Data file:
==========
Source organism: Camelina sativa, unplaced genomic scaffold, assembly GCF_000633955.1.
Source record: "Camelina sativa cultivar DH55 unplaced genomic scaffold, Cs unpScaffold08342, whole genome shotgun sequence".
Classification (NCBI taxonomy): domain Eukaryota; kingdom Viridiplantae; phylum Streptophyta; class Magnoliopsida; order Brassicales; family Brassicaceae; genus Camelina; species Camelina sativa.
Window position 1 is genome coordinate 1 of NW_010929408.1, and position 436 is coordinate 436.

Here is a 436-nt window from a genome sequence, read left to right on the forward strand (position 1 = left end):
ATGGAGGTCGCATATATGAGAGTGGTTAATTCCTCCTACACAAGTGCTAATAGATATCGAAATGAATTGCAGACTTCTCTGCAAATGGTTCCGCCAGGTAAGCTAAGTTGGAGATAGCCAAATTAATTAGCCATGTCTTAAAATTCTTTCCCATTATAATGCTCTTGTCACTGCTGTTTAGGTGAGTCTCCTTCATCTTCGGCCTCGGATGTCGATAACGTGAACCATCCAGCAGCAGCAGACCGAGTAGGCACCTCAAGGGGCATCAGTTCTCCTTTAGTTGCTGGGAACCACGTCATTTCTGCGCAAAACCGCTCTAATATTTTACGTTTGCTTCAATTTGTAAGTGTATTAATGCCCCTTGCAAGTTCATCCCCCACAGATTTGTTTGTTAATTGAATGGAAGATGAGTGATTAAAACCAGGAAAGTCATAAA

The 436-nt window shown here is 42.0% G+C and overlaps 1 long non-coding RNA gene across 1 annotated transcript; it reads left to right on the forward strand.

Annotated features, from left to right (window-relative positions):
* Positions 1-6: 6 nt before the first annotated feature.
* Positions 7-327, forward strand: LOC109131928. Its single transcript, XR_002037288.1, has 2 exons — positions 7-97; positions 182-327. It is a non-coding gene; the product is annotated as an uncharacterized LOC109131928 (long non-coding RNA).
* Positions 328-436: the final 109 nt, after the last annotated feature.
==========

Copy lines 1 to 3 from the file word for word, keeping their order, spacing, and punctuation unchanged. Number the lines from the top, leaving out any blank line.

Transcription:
Source organism: Camelina sativa, unplaced genomic scaffold, assembly GCF_000633955.1.
Source record: "Camelina sativa cultivar DH55 unplaced genomic scaffold, Cs unpScaffold08342, whole genome shotgun sequence".
Classification (NCBI taxonomy): domain Eukaryota; kingdom Viridiplantae; phylum Streptophyta; class Magnoliopsida; order Brassicales; family Brassicaceae; genus Camelina; species Camelina sativa.